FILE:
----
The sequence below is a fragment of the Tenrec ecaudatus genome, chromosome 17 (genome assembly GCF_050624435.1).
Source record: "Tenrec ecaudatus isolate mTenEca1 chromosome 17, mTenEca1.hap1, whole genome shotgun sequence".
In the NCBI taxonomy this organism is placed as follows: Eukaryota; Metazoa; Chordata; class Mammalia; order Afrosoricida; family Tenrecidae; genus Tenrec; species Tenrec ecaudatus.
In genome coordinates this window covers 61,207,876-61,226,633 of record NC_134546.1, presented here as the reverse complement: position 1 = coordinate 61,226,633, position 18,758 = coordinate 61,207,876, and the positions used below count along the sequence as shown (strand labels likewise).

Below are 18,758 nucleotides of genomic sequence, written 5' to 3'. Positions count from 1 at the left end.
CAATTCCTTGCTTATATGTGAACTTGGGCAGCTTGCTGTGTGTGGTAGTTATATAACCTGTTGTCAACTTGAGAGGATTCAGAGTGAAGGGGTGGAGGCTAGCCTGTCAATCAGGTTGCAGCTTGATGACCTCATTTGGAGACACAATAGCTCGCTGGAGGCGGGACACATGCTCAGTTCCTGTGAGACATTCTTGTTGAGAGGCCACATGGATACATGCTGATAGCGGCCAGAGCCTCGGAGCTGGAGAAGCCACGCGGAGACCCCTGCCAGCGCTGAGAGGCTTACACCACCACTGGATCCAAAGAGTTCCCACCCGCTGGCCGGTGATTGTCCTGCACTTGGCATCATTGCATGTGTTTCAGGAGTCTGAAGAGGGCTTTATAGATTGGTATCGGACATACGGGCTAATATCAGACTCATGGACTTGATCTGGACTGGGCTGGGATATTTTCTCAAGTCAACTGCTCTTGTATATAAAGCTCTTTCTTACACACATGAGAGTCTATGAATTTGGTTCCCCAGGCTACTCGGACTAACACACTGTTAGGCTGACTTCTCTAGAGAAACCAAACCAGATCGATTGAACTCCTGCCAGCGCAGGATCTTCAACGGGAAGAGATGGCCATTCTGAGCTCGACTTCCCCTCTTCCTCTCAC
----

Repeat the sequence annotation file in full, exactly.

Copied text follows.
The sequence below is a fragment of the Tenrec ecaudatus genome, chromosome 17 (genome assembly GCF_050624435.1).
Source record: "Tenrec ecaudatus isolate mTenEca1 chromosome 17, mTenEca1.hap1, whole genome shotgun sequence".
In the NCBI taxonomy this organism is placed as follows: Eukaryota; Metazoa; Chordata; class Mammalia; order Afrosoricida; family Tenrecidae; genus Tenrec; species Tenrec ecaudatus.
In genome coordinates this window covers 61,207,876-61,226,633 of record NC_134546.1, presented here as the reverse complement: position 1 = coordinate 61,226,633, position 18,758 = coordinate 61,207,876, and the positions used below count along the sequence as shown (strand labels likewise).

Below are 18,758 nucleotides of genomic sequence, written 5' to 3'. Positions count from 1 at the left end.
CAATTCCTTGCTTATATGTGAACTTGGGCAGCTTGCTGTGTGTGGTAGTTATATAACCTGTTGTCAACTTGAGAGGATTCAGAGTGAAGGGGTGGAGGCTAGCCTGTCAATCAGGTTGCAGCTTGATGACCTCATTTGGAGACACAATAGCTCGCTGGAGGCGGGACACATGCTCAGTTCCTGTGAGACATTCTTGTTGAGAGGCCACATGGATACATGCTGATAGCGGCCAGAGCCTCGGAGCTGGAGAAGCCACGCGGAGACCCCTGCCAGCGCTGAGAGGCTTACACCACCACTGGATCCAAAGAGTTCCCACCCGCTGGCCGGTGATTGTCCTGCACTTGGCATCATTGCATGTGTTTCAGGAGTCTGAAGAGGGCTTTATAGATTGGTATCGGACATACGGGCTAATATCAGACTCATGGACTTGATCTGGACTGGGCTGGGATATTTTCTCAAGTCAACTGCTCTTGTATATAAAGCTCTTTCTTACACACATGAGAGTCTATGAATTTGGTTCCCCAGGCTACTCGGACTAACACACTGTTAGGCTGACTTCTCTAGAGAAACCAAACCAGATCGATTGAACTCCTGCCAGCGCAGGATCTTCAACGGGAAGAGATGGCCATTCTGAGCTCGACTTCCCCTCTTCCTCTCAC